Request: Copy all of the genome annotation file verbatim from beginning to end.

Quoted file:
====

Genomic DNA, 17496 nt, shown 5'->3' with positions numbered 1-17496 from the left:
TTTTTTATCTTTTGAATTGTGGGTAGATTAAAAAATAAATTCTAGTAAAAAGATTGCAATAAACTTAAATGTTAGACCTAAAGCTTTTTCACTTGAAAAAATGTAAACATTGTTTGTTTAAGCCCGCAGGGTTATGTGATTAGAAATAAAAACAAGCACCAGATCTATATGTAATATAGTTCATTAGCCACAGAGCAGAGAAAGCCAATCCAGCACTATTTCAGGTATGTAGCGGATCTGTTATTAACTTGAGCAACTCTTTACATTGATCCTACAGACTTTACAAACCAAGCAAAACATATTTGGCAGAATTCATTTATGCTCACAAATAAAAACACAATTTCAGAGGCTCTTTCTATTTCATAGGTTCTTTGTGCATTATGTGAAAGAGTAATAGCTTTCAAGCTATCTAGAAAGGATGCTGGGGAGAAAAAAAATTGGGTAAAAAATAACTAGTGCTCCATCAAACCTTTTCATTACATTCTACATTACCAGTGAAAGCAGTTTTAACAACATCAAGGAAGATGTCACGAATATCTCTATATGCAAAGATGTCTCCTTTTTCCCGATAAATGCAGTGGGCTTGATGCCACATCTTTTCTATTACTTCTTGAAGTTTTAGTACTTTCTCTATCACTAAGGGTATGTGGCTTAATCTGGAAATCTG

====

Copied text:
Genomic DNA, 17496 nt, shown 5'->3' with positions numbered 1-17496 from the left:
TTTTTTATCTTTTGAATTGTGGGTAGATTAAAAAATAAATTCTAGTAAAAAGATTGCAATAAACTTAAATGTTAGACCTAAAGCTTTTTCACTTGAAAAAATGTAAACATTGTTTGTTTAAGCCCGCAGGGTTATGTGATTAGAAATAAAAACAAGCACCAGATCTATATGTAATATAGTTCATTAGCCACAGAGCAGAGAAAGCCAATCCAGCACTATTTCAGGTATGTAGCGGATCTGTTATTAACTTGAGCAACTCTTTACATTGATCCTACAGACTTTACAAACCAAGCAAAACATATTTGGCAGAATTCATTTATGCTCACAAATAAAAACACAATTTCAGAGGCTCTTTCTATTTCATAGGTTCTTTGTGCATTATGTGAAAGAGTAATAGCTTTCAAGCTATCTAGAAAGGATGCTGGGGAGAAAAAAAATTGGGTAAAAAATAACTAGTGCTCCATCAAACCTTTTCATTACATTCTACATTACCAGTGAAAGCAGTTTTAACAACATCAAGGAAGATGTCACGAATATCTCTATATGCAAAGATGTCTCCTTTTTCCCGATAAATGCAGTGGGCTTGATGCCACATCTTTTCTATTACTTCTTGAAGTTTTAGTACTTTCTCTATCACTAAGGGTATGTGGCTTAATCTGGAAATCTG